However, the comments to media by Chairman Jerry Bishop immediately after the vote count was announced, took a lot of people by surprise. Deep down, I think everyone would hope that the commission would still find a way around bankruptcy, despite their protests that would happen if the tax was rejected. But the idea of going back to legislators and suggesting perhaps another tax could be passed was bad enough — it was the attitude that the commission would pass it on to the legislators, it would be up to them to handle it, if they don’t do something they would be facing bankruptcy, etc. Bishop may have just been tired and dejected or what not, but it all came off wrong, reeking of, in my rewording, “They got the power. We’re going to pass the buck and see how they feel about it. It’s their problem now.”
I can tell you, I don’t think that idea will get very far at all. They know the problem belongs to the commission, and it looks like coming back after a tax defeat and vowing to pass it anyway.
So, now we can either have bankruptcy, make severe cuts or both. I would not mind if they go back on themselves and find a solution around bankruptcy. We need to do what we can, even if it involves raising some fees and cutting out departments, maybe even cutting crews down to nothing. They could buy themselves some time, make the severe cuts and maybe try property taxes again for the next budget year, which was something some people thought should have been tried first. (It still may be too late for that, as that still smacks of ignoring the vote.) I don’t know what the solution is, but it needs to be drastic to avoid bankruptcy — and I’m afraid the sheriff has to be a part of this solution, even as they have suggested in the past he be spared.
And don’t think this will not have ripple effects. The city of Jasper may have to come back and help with industrial recruitment; perhaps all the cities could get together to provide help based on population. Someone suggested some people in the county may wind up wanting to be annexed into cities, as county services could soon tank. You better get informed on paying taxes and fees online, because you won’t want to try it with reduced hours and staff. And the question was raised late (too late, for me) that if we go into bankruptcy, how could that affect borrowing for other cities and even private entities. The county surely won’t be able to borrow again for years.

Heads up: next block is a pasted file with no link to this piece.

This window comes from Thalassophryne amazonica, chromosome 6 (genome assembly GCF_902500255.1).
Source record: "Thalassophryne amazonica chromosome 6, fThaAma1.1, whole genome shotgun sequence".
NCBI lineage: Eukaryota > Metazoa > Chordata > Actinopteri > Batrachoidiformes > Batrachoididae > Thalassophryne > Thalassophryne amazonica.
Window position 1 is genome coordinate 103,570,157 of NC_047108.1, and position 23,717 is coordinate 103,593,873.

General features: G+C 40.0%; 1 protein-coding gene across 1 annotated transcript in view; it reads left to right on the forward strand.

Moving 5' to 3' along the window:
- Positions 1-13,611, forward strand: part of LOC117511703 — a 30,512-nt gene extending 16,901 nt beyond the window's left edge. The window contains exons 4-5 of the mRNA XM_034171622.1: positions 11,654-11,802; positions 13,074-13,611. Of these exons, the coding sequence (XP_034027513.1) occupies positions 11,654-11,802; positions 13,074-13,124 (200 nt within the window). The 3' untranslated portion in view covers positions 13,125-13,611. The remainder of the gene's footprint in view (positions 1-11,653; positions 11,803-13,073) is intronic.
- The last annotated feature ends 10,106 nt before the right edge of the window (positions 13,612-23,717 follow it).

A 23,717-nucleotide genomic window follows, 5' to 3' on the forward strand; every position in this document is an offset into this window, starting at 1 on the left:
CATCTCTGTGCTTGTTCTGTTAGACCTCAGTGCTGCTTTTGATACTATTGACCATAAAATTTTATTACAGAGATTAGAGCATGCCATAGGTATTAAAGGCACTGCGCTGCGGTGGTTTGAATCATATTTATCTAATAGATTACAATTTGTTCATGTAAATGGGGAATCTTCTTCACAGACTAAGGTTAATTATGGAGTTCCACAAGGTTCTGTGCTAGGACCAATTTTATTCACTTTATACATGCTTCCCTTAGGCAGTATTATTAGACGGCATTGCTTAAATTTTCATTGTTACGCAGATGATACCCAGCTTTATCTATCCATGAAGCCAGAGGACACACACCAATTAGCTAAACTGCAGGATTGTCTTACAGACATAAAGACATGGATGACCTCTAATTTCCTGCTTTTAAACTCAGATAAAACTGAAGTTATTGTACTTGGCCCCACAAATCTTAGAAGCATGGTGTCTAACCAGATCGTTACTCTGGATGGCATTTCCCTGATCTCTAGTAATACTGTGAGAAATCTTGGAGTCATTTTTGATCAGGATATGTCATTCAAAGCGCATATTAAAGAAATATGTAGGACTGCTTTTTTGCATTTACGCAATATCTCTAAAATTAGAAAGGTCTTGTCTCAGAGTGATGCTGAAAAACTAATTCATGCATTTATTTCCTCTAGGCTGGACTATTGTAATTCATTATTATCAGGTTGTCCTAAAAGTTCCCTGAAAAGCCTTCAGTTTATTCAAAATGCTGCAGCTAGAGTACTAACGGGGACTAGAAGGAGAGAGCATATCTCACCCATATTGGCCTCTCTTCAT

In the end, a county government known through the years for doing things irresponsibly finally got a judgement from the people. They voted out people earlier, of course, but it seems like the average Trump voter, they wanted a new attitude and direction, and no one was steering the boat fast enough for them. They were angry for the past, upset for the present and skeptical about the future. They were not just voting against a tax, but a state of mind whose smell still hangs over the county government. They just didn’t trust the lot of them.
And then you could echo lines, taken a little out of context from the plot, from the film “The Magnificent Ambersons,” if a man named George could represent the county leaders of a generation:
“Something had happened. A thing which, years ago, had been the eagerest hope of many, many good citizens of the town, and now it had come at last; George Amberson Mainafer had got his comeuppance. He got it three times filled, and running over.” Only in the film, many had not lived to see the punishment and had forgotten Mainafer.
In Walker County, no one forgot. And that is why the tax lost.
Ed Howell is the Daily Mountain Eagle’s news editor.